The Secret Artist #5 A Question of Value

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A Question of Value.

How do YOU measure your Self Worth?

My upcoming exhibition, And The Dark And The Dark, was the inspiration to begin this blog. In the first entry I declared, “Art exists in connection, not isolation”.  With confirmation of the exhibition, I made the decision to go “all in”, no more hiding, no more holding back.

exhibition publicity image

I’m noticing a very welcome increase in my confidence when I talk about my work. Yet I still detect some awkwardness when discussing the exhibition directly, I’ll often add something in at the end of a conversation like “What’s the point of having an exhibition any way?” As some kind of disclaimer, basically already apologizing for having an exhibition and for daring to ask you to come!

I have two weeks left to rectify this sad state of affairs. So what’s going on? Pressure. I think pressure comes from wanting approval and validation. I feel the pressure to demonstrate success. I want to sell my work.  A sale equals time to work in my studio. A sale brings opportunity; it will be easier for me to dive deeper into my new work. The equivalent of a green light or “pass go”. Therefor, understandably, it’s hard to remember that a sale does not equal my self worth or my value as an artist. So where do I find my value?

The more I promote the exhibition, and even as I write to you now, I feel a mounting sense of anxiety. My anxiety is that I’m creating expectation. My anxiety is that I won’t be able to ‘deliver’, that I will let people down, and that I will not be enough.

I have come far enough in my self learning to be somewhat objective about these feelings. I am aware this is not rational and definitely not new. This is a very old mental and emotional pattern. I am also aware that this is not about letting other people down, this is about me letting myself down. This is a battle I am having within myself.

I would guess most artists struggle with this when it comes to showing their work. We know our work has value for ourselves, but does our work have value for others?

To some artists a showing of their work may seem an unnecessary act of giving (their) power away to an other. However there is another point of view, as brought up by interesting point made in a comment posted on the blog last week relating to the work of Lewis Hyde:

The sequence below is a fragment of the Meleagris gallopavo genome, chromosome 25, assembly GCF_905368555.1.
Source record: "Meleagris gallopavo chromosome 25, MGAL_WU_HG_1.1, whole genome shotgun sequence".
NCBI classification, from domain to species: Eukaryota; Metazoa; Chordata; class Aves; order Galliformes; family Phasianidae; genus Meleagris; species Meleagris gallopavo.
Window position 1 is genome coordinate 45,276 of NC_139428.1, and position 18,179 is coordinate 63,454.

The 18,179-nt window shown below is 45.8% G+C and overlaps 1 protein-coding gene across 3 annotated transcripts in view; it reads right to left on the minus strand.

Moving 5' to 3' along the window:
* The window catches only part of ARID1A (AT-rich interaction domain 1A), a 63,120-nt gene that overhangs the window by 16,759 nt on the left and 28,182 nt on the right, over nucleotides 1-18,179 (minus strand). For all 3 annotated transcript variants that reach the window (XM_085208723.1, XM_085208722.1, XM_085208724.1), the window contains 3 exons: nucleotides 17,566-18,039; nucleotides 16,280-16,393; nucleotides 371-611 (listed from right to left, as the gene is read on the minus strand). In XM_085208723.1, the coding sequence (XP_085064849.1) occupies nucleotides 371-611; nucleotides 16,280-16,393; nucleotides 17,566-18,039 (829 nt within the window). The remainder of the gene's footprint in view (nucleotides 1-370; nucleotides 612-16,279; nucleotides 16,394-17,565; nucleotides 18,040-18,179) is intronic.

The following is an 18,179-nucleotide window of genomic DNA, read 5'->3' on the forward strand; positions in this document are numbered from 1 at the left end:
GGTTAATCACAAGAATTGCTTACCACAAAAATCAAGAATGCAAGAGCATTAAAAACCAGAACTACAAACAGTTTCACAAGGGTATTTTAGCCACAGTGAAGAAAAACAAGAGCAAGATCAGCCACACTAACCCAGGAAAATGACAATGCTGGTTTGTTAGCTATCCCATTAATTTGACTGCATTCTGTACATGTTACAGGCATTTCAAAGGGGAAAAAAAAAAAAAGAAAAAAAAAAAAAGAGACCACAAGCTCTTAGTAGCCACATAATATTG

“A work of art is not finished until it is shared. Like actually not complete. It needs the gaze of another to finish it”

Whatever an exhibition may or may not be, it is an offering, an offering to YOU.

As I prepare to offer my inner landscape to the outside world, and into current value systems over which I have zero control, I remember that the opportunity to worry about the unknowns of the exhibition process is an achievement in its self!

Not so very long ago the hope of having a body of art work ready to show anyone was virtually non existent. Back then I was more into self punishment than self application. I regularly felt lost and broken and would turn to film for escapism. These were the days of collecting DVD’s from Video Star and passing out to the blue glow of world cinema. But one night I found myself watching YouTube videos of people I found inspiring such as, Patti Smith, David Lynch, Kate Bush. I watched documentaries about artists, designers and filmmakers. Hungrily, I absorbed interviews, live performances, and any scrap I could find in quick succession one flowing into another; in a chain that didn’t break, a stream leading from one artist to another, the river did not run dry. Only after several days, with dry eyes, I pulled myself to shore to rest. I was tired but I had received nourishment: the dark abyss in my chest was now a glow. I had been set alight.

In the following days, I reflected upon the connecting force between all the artists I had encountered on my video marathon. They were all people connected with their art, their truth, and were being fully and unapologetically themselves. They all had the courage to say through their work “this is who I am.” This trail of inspiration suddenly felt like the only thing that mattered. I was reduced to one question: Do I dare to dream?

Joseph Campbell, in his book Pathways To Bliss, talks about finding your own way out of the dark woods as a metaphor for finding your calling: if the path is well trodden then it’s not your own and at some point we have to step off the beaten path with no ones footsteps to follow but our own.

underthetree

I’m not sure if the trail of inspiration led me in to or out of the woods that day, but I certainly experienced a vital re-orientation of my life path. To answer the question regarding value and self worth in today’s ever growing pressure to succeed and achieve, we risk succumbing to the delusion of a one size fits all definition of success. It is important to remember that only we know how far we have come and, as we find our way on our individual journeys, the most important step might be to remember where we started.

See you next week.

Love and best wishes,

Gemma


Gemma Kauffman’s practice encompasses a variety of strategies and media, which include painting, performance, installation and film. Theatrical and fantastical, her work is both compelling and dynamic. Kauffman is an advocate for the creative spirit of all people and has during the last 10 years pioneered transformative approaches to social engagement.

gemmmakauffman.com


Are you a Secret Artist? Do you believe in the creative process? Interested in learning more about the journey of this Secret Artist? Then please subscribe HERE!          

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